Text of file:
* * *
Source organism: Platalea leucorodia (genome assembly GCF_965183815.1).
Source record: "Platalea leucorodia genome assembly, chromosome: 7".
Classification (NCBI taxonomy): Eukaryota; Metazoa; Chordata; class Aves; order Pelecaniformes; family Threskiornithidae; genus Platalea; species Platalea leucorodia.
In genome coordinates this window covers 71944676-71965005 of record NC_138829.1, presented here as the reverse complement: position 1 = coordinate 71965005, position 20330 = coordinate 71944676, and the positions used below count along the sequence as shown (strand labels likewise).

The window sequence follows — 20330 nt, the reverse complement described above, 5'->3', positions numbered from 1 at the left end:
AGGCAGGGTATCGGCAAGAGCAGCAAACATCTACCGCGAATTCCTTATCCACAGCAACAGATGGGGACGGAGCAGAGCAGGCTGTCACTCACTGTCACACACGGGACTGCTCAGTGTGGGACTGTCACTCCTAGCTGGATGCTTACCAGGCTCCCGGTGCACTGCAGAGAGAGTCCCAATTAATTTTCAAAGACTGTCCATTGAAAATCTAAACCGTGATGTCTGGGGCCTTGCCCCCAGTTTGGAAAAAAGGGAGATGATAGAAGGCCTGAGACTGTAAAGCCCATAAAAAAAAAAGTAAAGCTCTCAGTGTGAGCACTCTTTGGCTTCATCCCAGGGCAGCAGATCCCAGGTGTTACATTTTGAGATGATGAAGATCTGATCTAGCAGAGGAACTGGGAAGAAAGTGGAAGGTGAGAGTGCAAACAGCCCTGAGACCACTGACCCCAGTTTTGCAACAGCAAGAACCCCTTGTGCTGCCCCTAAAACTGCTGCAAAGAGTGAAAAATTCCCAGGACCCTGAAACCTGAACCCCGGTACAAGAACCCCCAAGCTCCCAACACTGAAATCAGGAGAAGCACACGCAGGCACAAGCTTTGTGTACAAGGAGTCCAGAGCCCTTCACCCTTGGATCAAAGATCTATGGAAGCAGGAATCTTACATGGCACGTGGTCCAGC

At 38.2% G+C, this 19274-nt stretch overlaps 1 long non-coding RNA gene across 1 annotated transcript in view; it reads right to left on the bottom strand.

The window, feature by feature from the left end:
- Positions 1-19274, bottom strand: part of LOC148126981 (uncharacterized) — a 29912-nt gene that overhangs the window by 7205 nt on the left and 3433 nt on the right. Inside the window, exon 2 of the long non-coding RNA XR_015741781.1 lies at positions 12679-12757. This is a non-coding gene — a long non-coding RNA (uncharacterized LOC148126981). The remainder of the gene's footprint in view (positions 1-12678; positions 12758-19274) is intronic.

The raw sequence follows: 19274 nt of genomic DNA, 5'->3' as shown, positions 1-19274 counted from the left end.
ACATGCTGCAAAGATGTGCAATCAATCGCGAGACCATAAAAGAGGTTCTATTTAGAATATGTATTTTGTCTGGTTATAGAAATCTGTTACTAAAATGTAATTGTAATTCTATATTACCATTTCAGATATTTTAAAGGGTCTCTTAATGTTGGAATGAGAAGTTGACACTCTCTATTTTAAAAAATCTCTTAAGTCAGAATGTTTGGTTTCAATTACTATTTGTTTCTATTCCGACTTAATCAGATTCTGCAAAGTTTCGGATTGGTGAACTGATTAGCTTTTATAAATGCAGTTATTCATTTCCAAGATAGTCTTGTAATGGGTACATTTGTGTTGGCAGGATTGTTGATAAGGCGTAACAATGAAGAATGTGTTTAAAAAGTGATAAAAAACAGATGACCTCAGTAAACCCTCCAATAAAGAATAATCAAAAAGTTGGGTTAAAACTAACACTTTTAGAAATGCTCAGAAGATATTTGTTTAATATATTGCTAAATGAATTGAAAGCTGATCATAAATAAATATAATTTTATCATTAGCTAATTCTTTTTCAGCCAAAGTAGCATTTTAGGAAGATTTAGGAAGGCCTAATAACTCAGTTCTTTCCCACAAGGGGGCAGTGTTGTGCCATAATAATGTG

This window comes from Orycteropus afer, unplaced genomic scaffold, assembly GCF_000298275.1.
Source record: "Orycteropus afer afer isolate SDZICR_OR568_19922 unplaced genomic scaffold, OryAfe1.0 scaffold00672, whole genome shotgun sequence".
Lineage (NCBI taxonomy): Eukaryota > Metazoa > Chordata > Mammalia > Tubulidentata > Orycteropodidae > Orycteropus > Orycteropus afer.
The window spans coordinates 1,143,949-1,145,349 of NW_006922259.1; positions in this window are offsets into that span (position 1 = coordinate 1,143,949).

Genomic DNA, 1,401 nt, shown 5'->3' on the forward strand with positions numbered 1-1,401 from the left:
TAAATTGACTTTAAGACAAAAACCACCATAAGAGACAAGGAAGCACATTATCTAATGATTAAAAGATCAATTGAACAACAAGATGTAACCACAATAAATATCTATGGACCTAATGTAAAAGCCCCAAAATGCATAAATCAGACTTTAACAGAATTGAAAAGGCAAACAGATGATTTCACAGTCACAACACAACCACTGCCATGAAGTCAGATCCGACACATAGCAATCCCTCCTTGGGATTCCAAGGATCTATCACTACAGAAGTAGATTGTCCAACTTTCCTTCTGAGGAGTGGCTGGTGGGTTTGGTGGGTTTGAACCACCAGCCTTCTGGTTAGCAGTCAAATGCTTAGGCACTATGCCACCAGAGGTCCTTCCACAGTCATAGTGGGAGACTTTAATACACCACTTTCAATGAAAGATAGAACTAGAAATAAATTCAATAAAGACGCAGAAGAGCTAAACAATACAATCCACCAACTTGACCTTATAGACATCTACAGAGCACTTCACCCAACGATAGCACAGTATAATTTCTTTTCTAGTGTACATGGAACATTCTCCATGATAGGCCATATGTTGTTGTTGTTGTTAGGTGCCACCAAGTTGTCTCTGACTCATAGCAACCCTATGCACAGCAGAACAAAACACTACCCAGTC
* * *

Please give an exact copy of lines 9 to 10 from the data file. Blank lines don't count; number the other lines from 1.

- Positions 1-19274, bottom strand: part of LOC148126981 (uncharacterized) — a 29912-nt gene that overhangs the window by 7205 nt on the left and 3433 nt on the right. Inside the window, exon 2 of the long non-coding RNA XR_015741781.1 lies at positions 12679-12757. This is a non-coding gene — a long non-coding RNA (uncharacterized LOC148126981). The remainder of the gene's footprint in view (positions 1-12678; positions 12758-19274) is intronic.

The raw sequence follows: 19274 nt of genomic DNA, 5'->3' as shown, positions 1-19274 counted from the left end.